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Norway's Sovereign Wealth Fund

Over on Slow Travel, the February Bloggers have been sharing ideas on possible blog posts for the month. I made a "request" of fellow blogger Sandra, and she indulged me with this post on how to get organized and get a regular exercise routine going. Her advice is great, so thanks Sandra!

In a comment to an earlier post of mine, Sandra mentioned she'd be interested in hearing about the Norwegian sovereign wealth fund. It is an interesting topic so I figured I'd give it a go!

Sovereign wealth funds are investment funds held by countries, usually countries that have little or no international debt, and who have "excess" income, often from petroleum or other natural resources. Injecting these kinds of income into the economy would lead to inflation, increased exchange rates, and Dutch Disease. As I mentioned in my post on the history of Norway, Norway found oil in the late 1960s and within a few decades had a large income from this, which, while a blessing, also needed to be managed in a sound way.

obj.phpi.jpeg
Norwegian bills

The sovereign wealth funds in Norway (there are two) are called the Government Pension Fund - Global, and the Government Pension Fund - Norway. The latter is the domestic fund (the smaller of the two) and it invests only in Norway. The global fund invests all over the world and was previously called the Petroleum Fund of Norway, because it is where the surplus wealth from the petroleum and gas production is deposited. (So while it is called a pension fund, it is not actually funded by people's pension contributions - instead it is meant to pay for pensions in the future.)

The fund is managed by a part of the Central Bank of Norway, and the money is invested in a wide variety of industries and companies across the globe. The value of the fund is estimated to reach 452 billion US dollars by the end of 2009. (I don't know if this projection takes into account the recession in the US and other countries.) It is the largest pension fund in Europe.

As you can imagine, there is a lot of political discussion around the fund - some people might prefer a check in the mail, like in Alaska! However, there is broad political unity behind the fund and mostly about the rule guiding the use of the money: "The rule states that a maximum of 4% of the fund's yield should be allocated to the yearly government budget." This means that only the interest of the fund can be used, not the capital. There is only one party that is against this rule.

The main discussion around the fund centers on these three points:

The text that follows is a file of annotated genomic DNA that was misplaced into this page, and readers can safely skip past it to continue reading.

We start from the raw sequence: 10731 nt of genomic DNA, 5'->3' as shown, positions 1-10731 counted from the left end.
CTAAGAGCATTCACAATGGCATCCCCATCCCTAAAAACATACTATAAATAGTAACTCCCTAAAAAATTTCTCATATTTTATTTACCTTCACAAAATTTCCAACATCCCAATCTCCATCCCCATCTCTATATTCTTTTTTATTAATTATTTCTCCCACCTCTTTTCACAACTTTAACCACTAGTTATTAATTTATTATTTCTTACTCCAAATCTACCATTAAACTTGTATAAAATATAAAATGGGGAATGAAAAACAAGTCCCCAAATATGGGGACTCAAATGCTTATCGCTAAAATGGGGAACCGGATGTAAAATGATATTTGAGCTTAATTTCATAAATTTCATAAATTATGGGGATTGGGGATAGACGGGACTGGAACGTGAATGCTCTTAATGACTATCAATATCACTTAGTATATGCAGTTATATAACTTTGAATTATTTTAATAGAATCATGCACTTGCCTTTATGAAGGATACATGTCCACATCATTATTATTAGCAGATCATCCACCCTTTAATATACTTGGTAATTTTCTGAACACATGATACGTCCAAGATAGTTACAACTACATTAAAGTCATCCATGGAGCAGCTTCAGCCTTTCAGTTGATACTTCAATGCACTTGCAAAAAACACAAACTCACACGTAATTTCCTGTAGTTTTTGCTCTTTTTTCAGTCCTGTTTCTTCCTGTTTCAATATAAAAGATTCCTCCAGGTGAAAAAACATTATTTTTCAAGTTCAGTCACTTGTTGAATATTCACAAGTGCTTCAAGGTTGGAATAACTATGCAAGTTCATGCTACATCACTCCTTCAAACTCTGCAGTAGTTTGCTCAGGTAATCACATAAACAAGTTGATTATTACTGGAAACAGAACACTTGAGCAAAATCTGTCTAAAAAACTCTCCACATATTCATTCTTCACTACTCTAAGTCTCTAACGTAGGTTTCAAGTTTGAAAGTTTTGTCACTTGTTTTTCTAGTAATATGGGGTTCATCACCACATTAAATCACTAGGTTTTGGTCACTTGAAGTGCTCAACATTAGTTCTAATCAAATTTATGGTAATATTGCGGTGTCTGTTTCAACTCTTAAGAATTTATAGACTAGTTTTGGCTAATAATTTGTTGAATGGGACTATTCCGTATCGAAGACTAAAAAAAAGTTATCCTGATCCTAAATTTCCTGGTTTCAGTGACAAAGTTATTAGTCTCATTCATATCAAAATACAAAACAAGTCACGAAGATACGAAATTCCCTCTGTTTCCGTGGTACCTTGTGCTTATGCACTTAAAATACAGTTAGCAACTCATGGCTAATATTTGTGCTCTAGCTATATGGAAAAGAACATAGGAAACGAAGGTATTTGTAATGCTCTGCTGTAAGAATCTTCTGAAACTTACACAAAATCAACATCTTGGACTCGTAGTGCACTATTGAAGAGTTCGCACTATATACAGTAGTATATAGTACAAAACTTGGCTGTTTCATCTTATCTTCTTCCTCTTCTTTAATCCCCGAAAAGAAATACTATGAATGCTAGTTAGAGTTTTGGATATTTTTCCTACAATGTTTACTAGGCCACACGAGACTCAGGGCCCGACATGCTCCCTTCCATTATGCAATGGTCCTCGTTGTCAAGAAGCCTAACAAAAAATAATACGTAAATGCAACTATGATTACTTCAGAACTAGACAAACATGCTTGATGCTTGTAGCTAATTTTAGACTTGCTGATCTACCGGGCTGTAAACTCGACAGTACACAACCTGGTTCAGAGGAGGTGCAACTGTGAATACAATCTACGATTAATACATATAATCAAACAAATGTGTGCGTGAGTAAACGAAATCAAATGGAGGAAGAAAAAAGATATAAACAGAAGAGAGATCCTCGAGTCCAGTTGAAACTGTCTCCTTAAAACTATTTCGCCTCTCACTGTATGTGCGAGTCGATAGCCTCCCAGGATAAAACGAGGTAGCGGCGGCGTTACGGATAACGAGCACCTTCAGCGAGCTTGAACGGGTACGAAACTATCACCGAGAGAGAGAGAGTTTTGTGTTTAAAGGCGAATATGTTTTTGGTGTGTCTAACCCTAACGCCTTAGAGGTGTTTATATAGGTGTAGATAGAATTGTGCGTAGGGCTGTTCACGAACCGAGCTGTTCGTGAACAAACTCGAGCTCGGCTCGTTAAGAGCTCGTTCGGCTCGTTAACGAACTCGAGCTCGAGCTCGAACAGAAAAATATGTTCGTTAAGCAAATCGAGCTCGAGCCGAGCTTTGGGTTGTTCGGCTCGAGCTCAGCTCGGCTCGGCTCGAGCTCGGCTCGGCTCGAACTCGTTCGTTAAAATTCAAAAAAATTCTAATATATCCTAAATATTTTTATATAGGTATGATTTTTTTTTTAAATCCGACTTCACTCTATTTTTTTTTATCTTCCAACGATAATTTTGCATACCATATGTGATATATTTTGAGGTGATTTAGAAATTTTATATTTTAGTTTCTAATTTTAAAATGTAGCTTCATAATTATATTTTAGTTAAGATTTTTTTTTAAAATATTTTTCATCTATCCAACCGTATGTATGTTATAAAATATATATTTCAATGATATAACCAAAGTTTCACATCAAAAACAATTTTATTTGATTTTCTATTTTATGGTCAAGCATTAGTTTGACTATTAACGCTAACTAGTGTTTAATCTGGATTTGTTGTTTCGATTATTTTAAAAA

- How much to spend right now (as explained above.) There are a lot of letters to the newspapers that start with "How is it possible, in the world's richest country, that old people are suffering/schools are bad/streets are unsafe..." The more populist politicians want to insert more of the money into the economy but luckily they have not succeeded.
- Whether it is OK that so much of the fund (around 60%) is invested in the highly volatile stock market.
- Whether its investment policy is ethical: this debate led to new guidelines and to the exclusion of certain companies (arms production and environmental crimes are the two main reasons) from the fund. Interestingly, Wal-Mart is also excluded, citing human rights and labor rights violations. The US ambassador to Norway tried to get this changed but he was not successful.

This was today's lesson - I promise something more exciting for the next few days! (Norse mythology, more on the vikings...)

Comments (7)

Thanks Chiocciola! Interesting topic.And I've never heard of the Dutch Disease before, so thanks for linking that.

Kathy (Trekcapri):

Hi Chiocciola, very interesting read. Thanks for writing this great explaination. I know so little about Norway and I'm finding your posts really interesting. I have to come back to your blog later tonight to read the post you did on the history.

Thank you so much to Sandra for asking and to you for writing such an informative post. Have a great day!

Interesting post. I hadn't heard of Dutch Disease either.

Who is the woman on that top bill?

And I admire them for excluding Wal-Mart!

sandrac:

Chiocciola, thanks so much for this very interesting post! It seems Norway sets a very good example of how these funds should be managed (for the long-term benefit of the citizens of Norway!)

I agree with you, that the approach should be to save as much as possible and not allow politicans to use these funds as piggy banks. The whole idea is that these funds should finance pensions long after a country's non-renewable energy wealth has been depleted. (Alberta, where I'm from, has faced the same qustions with its Heritage Fund and not always done well.) Putting the SWF in the hands of the central bank to manage is a very good move!

I've been interested in the Norway fund's ethical investment approach -- WalMart is an excellent example. And last week, business pages were reporting the fund has dropped Canadian miner Barrick Gold Corp. because of environmental problems at a mine in Papua New Guinea.

Pretty money Interesting to read about how Norway manages their surplus. Perhaps Sarah should take a few tips. Can she see Norway from her house?

Girasoli, I am pretty sure she can't! Hihi. Yeah, this has made me curious about exactly how the Alaska oil wealth is managed.

Annie, the lady is Kirsten Flagstad, a famous opera singer (she did a lot of Wagner.)

Interesting! The hat she's wearing makes her look more like a scientist/explorer. Surprised she's an opera singer!

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